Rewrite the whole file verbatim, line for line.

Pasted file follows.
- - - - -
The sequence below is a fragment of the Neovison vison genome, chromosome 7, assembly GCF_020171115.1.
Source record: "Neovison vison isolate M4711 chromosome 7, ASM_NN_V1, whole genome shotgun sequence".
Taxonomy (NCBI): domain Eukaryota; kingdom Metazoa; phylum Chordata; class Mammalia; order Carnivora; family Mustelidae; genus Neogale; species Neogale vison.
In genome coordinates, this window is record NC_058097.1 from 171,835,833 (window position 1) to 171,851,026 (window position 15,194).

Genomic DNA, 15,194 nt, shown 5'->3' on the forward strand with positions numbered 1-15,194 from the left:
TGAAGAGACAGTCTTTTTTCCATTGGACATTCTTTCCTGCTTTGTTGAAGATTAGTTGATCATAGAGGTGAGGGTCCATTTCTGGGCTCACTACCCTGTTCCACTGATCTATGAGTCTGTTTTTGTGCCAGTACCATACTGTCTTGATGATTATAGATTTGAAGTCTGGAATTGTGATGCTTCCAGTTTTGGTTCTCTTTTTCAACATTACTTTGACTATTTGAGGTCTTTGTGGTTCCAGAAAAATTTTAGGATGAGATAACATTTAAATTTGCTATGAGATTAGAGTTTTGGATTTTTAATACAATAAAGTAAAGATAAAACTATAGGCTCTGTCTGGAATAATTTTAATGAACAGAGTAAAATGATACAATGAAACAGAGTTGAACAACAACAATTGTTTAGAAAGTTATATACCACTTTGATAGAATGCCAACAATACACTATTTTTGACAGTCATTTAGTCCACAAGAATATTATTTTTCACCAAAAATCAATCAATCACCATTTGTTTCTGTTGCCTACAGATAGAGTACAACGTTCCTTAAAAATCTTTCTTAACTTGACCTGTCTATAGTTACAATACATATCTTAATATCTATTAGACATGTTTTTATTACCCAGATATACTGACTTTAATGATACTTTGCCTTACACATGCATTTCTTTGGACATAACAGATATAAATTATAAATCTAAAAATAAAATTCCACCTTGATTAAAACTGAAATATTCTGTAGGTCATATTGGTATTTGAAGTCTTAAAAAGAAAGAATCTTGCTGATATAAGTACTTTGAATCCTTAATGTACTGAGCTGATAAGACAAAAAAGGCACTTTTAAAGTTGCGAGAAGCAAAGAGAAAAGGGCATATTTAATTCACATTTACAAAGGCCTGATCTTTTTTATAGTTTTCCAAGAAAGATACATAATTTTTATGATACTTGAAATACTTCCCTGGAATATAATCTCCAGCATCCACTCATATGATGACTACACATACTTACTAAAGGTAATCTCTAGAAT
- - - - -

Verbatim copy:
The sequence below is a fragment of the Neovison vison genome, chromosome 7, assembly GCF_020171115.1.
Source record: "Neovison vison isolate M4711 chromosome 7, ASM_NN_V1, whole genome shotgun sequence".
Taxonomy (NCBI): domain Eukaryota; kingdom Metazoa; phylum Chordata; class Mammalia; order Carnivora; family Mustelidae; genus Neogale; species Neogale vison.
In genome coordinates, this window is record NC_058097.1 from 171,835,833 (window position 1) to 171,851,026 (window position 15,194).

Genomic DNA, 15,194 nt, shown 5'->3' on the forward strand with positions numbered 1-15,194 from the left:
TGAAGAGACAGTCTTTTTTCCATTGGACATTCTTTCCTGCTTTGTTGAAGATTAGTTGATCATAGAGGTGAGGGTCCATTTCTGGGCTCACTACCCTGTTCCACTGATCTATGAGTCTGTTTTTGTGCCAGTACCATACTGTCTTGATGATTATAGATTTGAAGTCTGGAATTGTGATGCTTCCAGTTTTGGTTCTCTTTTTCAACATTACTTTGACTATTTGAGGTCTTTGTGGTTCCAGAAAAATTTTAGGATGAGATAACATTTAAATTTGCTATGAGATTAGAGTTTTGGATTTTTAATACAATAAAGTAAAGATAAAACTATAGGCTCTGTCTGGAATAATTTTAATGAACAGAGTAAAATGATACAATGAAACAGAGTTGAACAACAACAATTGTTTAGAAAGTTATATACCACTTTGATAGAATGCCAACAATACACTATTTTTGACAGTCATTTAGTCCACAAGAATATTATTTTTCACCAAAAATCAATCAATCACCATTTGTTTCTGTTGCCTACAGATAGAGTACAACGTTCCTTAAAAATCTTTCTTAACTTGACCTGTCTATAGTTACAATACATATCTTAATATCTATTAGACATGTTTTTATTACCCAGATATACTGACTTTAATGATACTTTGCCTTACACATGCATTTCTTTGGACATAACAGATATAAATTATAAATCTAAAAATAAAATTCCACCTTGATTAAAACTGAAATATTCTGTAGGTCATATTGGTATTTGAAGTCTTAAAAAGAAAGAATCTTGCTGATATAAGTACTTTGAATCCTTAATGTACTGAGCTGATAAGACAAAAAAGGCACTTTTAAAGTTGCGAGAAGCAAAGAGAAAAGGGCATATTTAATTCACATTTACAAAGGCCTGATCTTTTTTATAGTTTTCCAAGAAAGATACATAATTTTTATGATACTTGAAATACTTCCCTGGAATATAATCTCCAGCATCCACTCATATGATGACTACACATACTTACTAAAGGTAATCTCTAGAAT